Brandi Carlile charms Lowell

A review of Brandi Carlisle at Boarding House Park on August 1, 2008

, Staff Writer

With her passionate voice, eclectic sound and poignant lyrics, Brandi Carlile charmed the near sell out crowd with an inspired performance at the Lowell Summer Music Series at Boarding House Park on Friday night in a show co-sponsored by Boston Music Spotlight.

With the sun setting, a warm breeze blowing and the smooth sound of a cello playing, (accolades to cellist Josh Newman) Carlile opened the show with “What Can I Say” from her self-titled album. The song’s emotionally raw lyrics set the stage for a very intimate ninety minute performance that effortlessly blended material from her two studio albums, recently recorded new music and cover tunes.

After “Late Morning Lullaby” from her 2007 record The Story Carlile showcased her yodeling skills by performing “Have You Ever”, a song written by fellow band member(and self proclaimed stargazer) Phil Hanseroth that, much to the delight of the band, was actually used by NASA to wake up the astronauts in space. Talk about the perfectly written song!

Following “My Song” Carlile slowed things down a bit with the powerful ballad “Cannonball”, which not only showcased her strong vocals but featured harmonies by twins Tim and Phil Hanseroth that perfectly complimented the song’s sorrowful lyrics "There’s a man all alone /Telling me his friends are gone / That they’ve died and flown away / So I told him he was wrong / That your friends are never gone /If you look to the sky and pray."

With the audience stunned into silence, Carlile took time to thank the fans, saying “This is a great place for us to play, you see we go to all these places and they only know stuff from The Story, this is the one place we can play some stuff from our first record” and delighted the audience with back to back tracks, “Fall Apart Again” and “Follow” from her first studio album Brandi Carlile.

Up next was the cover of Clearance Clearwater Revival’s song “Fortunate Son” that, despite being written nearly thirty years ago, Carlile declared, “It’s come back around and makes sense again”. Not only is the song’s message timely, but Carlile’s emotional, raspy vocals transported the audience back to the 60’s.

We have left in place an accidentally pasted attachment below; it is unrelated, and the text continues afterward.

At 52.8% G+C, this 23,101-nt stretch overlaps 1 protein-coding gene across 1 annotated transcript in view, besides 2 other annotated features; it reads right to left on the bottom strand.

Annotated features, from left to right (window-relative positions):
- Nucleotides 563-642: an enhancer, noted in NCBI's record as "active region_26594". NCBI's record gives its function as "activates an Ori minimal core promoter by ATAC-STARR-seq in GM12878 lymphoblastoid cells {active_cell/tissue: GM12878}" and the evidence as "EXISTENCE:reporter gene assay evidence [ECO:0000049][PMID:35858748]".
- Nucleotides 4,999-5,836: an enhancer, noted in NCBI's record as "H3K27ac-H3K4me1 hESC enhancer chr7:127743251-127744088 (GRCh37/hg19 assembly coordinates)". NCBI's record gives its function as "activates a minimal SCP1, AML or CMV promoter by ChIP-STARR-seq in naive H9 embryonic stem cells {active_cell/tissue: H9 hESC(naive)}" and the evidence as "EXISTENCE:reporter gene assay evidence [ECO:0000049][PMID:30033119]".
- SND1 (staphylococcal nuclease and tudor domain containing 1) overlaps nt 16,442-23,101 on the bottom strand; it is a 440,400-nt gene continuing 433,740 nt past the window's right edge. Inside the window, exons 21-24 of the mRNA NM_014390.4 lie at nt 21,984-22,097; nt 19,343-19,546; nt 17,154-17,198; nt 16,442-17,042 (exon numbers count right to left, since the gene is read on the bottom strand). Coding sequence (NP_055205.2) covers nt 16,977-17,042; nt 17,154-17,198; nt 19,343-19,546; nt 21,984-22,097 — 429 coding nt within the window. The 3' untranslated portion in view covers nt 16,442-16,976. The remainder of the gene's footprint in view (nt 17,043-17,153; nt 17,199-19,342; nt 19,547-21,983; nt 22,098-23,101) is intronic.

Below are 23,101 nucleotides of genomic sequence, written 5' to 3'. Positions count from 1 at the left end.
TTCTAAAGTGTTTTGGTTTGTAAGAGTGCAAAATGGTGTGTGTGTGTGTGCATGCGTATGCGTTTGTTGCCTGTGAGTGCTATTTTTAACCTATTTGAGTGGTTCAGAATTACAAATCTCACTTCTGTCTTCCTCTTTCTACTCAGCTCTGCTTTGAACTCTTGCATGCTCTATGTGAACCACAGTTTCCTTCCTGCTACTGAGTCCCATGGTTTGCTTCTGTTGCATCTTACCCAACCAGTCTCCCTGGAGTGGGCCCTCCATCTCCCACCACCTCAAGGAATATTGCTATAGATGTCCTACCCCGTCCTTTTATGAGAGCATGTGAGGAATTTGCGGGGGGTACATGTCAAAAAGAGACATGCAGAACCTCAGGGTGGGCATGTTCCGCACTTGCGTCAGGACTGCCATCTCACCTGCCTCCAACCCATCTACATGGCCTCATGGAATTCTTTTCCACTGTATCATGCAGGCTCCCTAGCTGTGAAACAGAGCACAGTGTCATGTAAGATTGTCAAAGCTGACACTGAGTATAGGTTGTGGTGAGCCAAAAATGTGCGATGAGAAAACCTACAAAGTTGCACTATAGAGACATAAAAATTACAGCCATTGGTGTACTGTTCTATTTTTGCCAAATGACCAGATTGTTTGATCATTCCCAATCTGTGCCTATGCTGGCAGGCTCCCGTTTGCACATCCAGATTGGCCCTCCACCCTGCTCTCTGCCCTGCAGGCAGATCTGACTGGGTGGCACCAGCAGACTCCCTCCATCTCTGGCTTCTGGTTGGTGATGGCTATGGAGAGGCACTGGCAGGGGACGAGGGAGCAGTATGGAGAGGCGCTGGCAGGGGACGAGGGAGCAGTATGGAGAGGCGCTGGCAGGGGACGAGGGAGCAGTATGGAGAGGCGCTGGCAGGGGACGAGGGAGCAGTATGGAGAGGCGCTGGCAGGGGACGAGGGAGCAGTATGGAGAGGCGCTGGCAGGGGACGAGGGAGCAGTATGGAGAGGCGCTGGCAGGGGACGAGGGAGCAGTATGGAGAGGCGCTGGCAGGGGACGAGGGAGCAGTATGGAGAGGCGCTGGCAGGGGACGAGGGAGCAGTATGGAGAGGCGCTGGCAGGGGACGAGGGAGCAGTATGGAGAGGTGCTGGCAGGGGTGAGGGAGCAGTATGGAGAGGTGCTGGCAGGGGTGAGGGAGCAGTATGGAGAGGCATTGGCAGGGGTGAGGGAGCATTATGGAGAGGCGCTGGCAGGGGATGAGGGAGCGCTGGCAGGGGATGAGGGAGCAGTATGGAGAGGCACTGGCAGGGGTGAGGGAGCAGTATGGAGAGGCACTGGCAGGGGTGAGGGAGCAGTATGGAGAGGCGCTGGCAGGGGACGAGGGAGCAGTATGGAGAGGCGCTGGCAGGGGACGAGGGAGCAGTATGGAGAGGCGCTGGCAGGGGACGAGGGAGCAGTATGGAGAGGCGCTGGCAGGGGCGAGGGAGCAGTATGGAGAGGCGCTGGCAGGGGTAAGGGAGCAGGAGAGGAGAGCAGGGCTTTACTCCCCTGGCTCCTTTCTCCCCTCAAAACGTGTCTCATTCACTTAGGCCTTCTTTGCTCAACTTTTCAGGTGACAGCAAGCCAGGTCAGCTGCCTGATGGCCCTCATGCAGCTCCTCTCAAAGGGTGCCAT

Bringing us back to current times, Carlile asked the audience to “Do me a favor on the next song, sing with me”. Carlile, along with the Hanseroth brothers, led the audience in an old fashion sing along to her hit song “Turpentine”, saying, “I need the people in the trees to sing along, it will be cool, trust me”. And cool it was!

Slowing things down again, Carlile sang the very personal, “Downpour”, which was initially written about missing her parents whilst away at college, but can now be used to describe how she feels about missing her year old niece, who is “A little freak/weirdo about music” while on the road. With its enduring lyrics "You’re growing older in peace where you’re at/ I wish I could be there for that",& & Carlile demonstrates that well written songs are indeed timelessness. She then closed out the main set with “The Story”.

Back on stage for an outstanding encore, Carlile asked the audience “are you in the mood for a little country music”, before launching into a rousing cover of Johnny Cash’s “Folsom Prison Blues”. Carlile then gave the audience what they had been hoping for all night, two brand new songs. Including the heartbreaking, “That Year”, a song inspired by the suicide of a friend when she was just sixteen, stating that writing the song, “Helped her make peace” [with the loss].

Then paying tribute to her strong country roots, Carlile jokingly sang excerpts from a few of her classic country western “influences”, including “I Don’t Want to Play House”, “I Am Going to Hire a Wino to Decorate Our Home” and her personal favorite, “Stand By Your Man” before playing “Same Ole You” a song that according to Carlile, “Incorporates all the clichés into one song”.

Closing out the powerful performance, Carlile drew on her angelic voice for a beautifully rendition of Leonard Cohen’s “Hallelujah”. It was simple, pure, it was Brandi Carlile!

By openly discussing the, sometimes painful, inspirations behind her songs, the exceptionally talented singer/song-writer easily created a bond with the audience that developed over the course of the show, and by the end of the set, it felt like one had spent the evening with a great friend talking about life, live and loss.

Opening the show in support of Brandi Carlile was Boston native Jen Murdza.

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